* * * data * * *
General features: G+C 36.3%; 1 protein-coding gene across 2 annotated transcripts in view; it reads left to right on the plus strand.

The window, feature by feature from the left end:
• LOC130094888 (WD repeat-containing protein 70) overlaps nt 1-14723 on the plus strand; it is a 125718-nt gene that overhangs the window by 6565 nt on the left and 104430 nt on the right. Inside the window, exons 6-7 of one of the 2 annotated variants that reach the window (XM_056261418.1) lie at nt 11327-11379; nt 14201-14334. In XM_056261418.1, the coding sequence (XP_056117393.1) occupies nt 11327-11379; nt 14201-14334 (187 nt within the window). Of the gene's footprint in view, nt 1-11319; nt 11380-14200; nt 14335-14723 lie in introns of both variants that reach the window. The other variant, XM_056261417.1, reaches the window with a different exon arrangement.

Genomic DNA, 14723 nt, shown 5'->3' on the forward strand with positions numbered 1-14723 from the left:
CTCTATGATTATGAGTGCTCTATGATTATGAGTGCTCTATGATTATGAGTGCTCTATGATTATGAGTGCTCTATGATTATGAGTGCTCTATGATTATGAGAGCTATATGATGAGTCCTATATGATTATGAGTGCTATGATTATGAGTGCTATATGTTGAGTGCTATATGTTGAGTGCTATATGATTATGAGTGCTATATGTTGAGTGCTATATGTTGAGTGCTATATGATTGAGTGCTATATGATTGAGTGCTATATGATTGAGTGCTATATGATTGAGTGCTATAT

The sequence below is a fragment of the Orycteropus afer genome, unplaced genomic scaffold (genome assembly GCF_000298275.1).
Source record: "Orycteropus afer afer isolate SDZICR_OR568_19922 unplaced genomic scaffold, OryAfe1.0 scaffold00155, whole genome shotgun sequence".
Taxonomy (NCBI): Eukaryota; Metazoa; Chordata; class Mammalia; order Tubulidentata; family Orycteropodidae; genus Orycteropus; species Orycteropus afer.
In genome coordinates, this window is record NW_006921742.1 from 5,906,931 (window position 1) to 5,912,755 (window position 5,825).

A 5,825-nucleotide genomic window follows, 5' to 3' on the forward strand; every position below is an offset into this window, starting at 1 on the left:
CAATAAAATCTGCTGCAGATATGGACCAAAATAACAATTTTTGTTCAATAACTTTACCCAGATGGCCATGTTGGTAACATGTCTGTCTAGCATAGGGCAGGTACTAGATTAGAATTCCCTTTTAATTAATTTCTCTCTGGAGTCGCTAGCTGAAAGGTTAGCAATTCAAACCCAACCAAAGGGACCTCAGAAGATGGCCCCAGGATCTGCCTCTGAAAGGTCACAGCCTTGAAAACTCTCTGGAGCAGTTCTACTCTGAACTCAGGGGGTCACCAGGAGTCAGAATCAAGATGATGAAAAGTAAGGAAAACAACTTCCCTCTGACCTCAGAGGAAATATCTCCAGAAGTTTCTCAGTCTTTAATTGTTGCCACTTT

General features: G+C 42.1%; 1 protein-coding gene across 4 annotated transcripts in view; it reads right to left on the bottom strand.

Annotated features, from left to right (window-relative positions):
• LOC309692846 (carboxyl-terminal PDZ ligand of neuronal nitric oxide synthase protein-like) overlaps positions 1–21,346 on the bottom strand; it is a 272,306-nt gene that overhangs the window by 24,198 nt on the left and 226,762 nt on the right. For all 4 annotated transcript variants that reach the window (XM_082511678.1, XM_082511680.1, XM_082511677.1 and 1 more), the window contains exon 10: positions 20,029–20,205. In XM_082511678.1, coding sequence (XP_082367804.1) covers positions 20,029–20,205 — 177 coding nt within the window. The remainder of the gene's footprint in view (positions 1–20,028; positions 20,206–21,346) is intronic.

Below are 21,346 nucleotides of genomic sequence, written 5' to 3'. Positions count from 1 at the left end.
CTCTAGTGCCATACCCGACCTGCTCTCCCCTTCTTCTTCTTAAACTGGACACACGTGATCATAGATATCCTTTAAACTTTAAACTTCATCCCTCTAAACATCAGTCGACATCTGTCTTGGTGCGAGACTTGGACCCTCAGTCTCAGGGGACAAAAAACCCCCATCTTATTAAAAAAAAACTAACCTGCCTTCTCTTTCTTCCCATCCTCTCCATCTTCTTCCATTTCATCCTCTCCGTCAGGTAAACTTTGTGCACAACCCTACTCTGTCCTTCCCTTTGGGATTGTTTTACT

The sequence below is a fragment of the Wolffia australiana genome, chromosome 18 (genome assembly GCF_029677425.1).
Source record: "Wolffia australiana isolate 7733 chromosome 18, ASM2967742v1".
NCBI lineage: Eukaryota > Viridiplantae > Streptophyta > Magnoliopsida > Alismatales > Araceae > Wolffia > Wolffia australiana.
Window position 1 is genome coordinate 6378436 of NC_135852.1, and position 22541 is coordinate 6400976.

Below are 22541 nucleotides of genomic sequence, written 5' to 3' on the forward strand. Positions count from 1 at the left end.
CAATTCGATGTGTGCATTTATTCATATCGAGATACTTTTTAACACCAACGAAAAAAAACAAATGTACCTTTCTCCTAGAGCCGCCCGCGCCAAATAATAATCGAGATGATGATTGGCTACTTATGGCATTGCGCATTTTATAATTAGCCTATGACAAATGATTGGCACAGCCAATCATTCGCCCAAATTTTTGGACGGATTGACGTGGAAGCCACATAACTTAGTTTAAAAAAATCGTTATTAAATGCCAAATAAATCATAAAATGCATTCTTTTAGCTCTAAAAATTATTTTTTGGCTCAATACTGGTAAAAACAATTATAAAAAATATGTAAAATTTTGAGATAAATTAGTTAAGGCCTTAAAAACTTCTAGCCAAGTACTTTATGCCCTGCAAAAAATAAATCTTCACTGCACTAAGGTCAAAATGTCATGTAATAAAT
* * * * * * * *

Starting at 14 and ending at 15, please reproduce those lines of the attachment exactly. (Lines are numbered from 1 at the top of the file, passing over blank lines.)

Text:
• LOC309692846 (carboxyl-terminal PDZ ligand of neuronal nitric oxide synthase protein-like) overlaps positions 1–21,346 on the bottom strand; it is a 272,306-nt gene that overhangs the window by 24,198 nt on the left and 226,762 nt on the right. For all 4 annotated transcript variants that reach the window (XM_082511678.1, XM_082511680.1, XM_082511677.1 and 1 more), the window contains exon 10: positions 20,029–20,205. In XM_082511678.1, coding sequence (XP_082367804.1) covers positions 20,029–20,205 — 177 coding nt within the window. The remainder of the gene's footprint in view (positions 1–20,028; positions 20,206–21,346) is intronic.

Below are 21,346 nucleotides of genomic sequence, written 5' to 3'. Positions count from 1 at the left end.